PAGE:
In fact, they are so receptive to the point that over my previous place of employment Vet24, they actually have 2 senior registered vet nurses who are currently pursing nutritional courses and holding nutritional consults for these clients.



Over in Singapore (though increasing) the percentage of overweight individuals sits at approx. 11%. And with that I definitely do see less patients of which obesity is a problem..

However Singaporeans tend to not regard the problem of obesity as a serious one. Public perception seems slightly skewed and that an overweight animal is as often deemed as”CUTE”. When Socks was much younger (and living in Melbourne), we would board her at a cattery and return to a cat that is severely overweight. I definitely received a lot more comments from peers in Singapore then on how she was incredibly adorable.

In addition, I have found that a lot of friends/ peers have made remarks on how they prefer a fat cat, etc. Not forgetting the endless shares on facebook on chubby cats and the gushing comments they garner.


My client’s in Singapore are as well, less receptive to the discussion of weight. This topic often gets brushed away and more often than not, these clients return for their next visit with an even heavier animal. There are many others who out rightly disagree with our diagnosis.  (Of course exceptions exist, a small handful of my clients are extremely dedicated to their animal’s weight).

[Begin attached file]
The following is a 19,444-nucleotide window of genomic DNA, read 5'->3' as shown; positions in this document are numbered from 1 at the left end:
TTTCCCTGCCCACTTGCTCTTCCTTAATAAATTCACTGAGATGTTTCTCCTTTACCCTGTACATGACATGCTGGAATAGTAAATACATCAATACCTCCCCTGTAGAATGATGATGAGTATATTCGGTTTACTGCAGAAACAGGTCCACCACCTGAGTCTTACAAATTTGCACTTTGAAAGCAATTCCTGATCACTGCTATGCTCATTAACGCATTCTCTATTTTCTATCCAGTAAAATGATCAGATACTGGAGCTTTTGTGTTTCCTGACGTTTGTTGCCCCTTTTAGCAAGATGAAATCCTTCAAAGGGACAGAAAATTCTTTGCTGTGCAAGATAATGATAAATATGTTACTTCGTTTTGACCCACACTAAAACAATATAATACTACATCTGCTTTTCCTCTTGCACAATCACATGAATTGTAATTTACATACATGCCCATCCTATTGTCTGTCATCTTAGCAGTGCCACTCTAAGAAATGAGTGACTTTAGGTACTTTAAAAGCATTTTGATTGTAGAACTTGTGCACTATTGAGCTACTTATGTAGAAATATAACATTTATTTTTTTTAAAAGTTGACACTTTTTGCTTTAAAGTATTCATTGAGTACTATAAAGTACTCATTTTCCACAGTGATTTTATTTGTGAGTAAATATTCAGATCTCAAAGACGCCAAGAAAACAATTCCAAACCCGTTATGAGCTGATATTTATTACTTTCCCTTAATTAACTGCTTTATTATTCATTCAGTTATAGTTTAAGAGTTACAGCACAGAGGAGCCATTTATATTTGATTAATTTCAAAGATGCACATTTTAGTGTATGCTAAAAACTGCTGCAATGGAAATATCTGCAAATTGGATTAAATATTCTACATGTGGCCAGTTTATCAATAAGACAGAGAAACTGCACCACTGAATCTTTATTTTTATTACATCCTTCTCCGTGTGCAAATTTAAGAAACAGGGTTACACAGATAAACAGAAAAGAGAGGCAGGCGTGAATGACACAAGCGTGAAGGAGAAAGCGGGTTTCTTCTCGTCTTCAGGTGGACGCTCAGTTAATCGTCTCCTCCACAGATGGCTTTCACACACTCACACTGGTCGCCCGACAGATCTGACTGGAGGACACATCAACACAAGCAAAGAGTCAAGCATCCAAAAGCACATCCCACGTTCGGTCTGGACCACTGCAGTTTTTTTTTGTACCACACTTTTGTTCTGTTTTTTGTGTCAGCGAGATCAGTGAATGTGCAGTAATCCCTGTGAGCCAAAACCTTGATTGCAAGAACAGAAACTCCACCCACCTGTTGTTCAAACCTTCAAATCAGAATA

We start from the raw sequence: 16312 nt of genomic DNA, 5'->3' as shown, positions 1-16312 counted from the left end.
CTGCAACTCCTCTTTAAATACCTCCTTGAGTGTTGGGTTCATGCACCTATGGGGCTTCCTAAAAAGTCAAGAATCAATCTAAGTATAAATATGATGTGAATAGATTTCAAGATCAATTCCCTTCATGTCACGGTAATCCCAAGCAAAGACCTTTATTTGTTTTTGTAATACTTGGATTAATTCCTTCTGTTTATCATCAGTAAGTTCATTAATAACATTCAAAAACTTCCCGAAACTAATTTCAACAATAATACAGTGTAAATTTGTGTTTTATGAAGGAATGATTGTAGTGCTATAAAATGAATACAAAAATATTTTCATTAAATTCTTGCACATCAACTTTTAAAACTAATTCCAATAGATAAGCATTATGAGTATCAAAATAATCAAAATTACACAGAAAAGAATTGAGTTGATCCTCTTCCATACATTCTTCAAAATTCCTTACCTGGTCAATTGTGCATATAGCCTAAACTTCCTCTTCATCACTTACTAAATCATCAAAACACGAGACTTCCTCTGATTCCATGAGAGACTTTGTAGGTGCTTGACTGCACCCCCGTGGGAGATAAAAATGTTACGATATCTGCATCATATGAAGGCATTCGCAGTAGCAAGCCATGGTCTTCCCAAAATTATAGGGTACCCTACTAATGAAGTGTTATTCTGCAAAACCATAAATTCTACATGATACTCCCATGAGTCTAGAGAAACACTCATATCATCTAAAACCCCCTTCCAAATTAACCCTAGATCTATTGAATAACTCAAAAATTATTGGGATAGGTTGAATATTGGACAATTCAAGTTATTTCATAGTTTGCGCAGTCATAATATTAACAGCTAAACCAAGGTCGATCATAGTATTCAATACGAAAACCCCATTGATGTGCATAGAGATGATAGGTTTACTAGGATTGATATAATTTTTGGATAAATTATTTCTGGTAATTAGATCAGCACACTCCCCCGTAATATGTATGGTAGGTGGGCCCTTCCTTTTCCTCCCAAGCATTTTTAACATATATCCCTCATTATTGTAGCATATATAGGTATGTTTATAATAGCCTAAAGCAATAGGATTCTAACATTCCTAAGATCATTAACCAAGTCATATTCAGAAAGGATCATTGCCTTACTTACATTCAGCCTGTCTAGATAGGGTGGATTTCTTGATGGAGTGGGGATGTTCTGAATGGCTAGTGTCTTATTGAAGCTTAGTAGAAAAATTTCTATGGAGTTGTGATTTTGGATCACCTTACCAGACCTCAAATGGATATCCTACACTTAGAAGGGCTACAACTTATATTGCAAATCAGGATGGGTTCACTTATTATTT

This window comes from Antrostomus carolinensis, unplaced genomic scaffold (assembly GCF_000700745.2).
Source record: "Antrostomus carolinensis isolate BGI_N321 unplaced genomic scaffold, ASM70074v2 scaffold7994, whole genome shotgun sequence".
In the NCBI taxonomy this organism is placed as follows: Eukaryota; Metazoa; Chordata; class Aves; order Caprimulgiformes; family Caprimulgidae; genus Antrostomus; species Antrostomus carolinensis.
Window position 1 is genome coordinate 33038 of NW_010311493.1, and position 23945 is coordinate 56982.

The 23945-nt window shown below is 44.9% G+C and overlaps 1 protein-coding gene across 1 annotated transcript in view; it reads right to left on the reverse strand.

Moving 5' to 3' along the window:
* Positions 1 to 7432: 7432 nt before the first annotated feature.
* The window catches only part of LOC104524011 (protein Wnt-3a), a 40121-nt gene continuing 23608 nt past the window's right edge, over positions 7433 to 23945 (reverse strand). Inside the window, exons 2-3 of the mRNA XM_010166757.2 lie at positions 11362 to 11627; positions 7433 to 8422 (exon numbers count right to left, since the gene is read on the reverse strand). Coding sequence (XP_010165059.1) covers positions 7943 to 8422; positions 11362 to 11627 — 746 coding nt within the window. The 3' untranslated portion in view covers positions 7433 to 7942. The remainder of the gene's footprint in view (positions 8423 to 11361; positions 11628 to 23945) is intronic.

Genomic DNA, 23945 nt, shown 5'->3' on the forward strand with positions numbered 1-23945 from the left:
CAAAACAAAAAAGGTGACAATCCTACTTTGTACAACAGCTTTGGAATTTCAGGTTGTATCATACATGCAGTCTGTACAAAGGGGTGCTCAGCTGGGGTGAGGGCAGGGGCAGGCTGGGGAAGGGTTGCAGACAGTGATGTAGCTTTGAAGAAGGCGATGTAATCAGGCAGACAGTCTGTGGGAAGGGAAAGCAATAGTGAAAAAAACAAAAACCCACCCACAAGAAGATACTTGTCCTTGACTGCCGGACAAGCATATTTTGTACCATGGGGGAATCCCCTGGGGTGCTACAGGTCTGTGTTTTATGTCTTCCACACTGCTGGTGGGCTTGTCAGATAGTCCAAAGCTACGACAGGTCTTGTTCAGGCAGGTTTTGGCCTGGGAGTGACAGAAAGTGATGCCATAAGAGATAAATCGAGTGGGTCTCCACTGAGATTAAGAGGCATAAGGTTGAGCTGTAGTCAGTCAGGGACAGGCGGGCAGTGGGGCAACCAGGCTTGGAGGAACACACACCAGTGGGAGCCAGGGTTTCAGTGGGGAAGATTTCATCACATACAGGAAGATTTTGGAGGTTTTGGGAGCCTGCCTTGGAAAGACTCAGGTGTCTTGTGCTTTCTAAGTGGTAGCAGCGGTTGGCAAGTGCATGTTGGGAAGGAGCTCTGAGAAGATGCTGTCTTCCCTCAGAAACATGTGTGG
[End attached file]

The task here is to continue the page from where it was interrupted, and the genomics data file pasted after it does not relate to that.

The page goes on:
This occurrence could also be a reflection of the different lifestyles of pet owners in Singapore. Many working-class pet owners liberally provide treats for their animals due to the guilt of not being home (as working hours are much longer in Singapore > Australia) and they believe that feeding/ treating counts as interaction with the animal.

A large proportion of households also have a live-in foreign helper who often are the ones who are responsible for feeding and walking the animal (and as such they are less educated and unaware of the perils obesity brings. Families without live-in helpers on the other hand may work long hours and may not walk/ exercise their animals as often.

Fortunately most of the animals I regularly see in Singapore are mostly within the healthy weight range and enforcing a healthy lifestyle is less pertinent a matter.


Whatever the reason, I do hope pet owners out there can learn to understand the gravity of this issue. That many health related problem such as diabetes and early osteoarthritis may be avoided. The first step is acknowledgement, and we are half-way/ or rather 1/4 way there. Just remember the 80-20 rule applies to not just us humans and pets too. (80% diet, 20% exercise)


The above article contains my own opinions and may be subjected to debate. Please consult your local veterinarian to discuss diet and other modalities that can be used to help your Fluffy cut the fat.

*I apologise for having cat only representations- I obviously have more friends who own chubby cats than dogs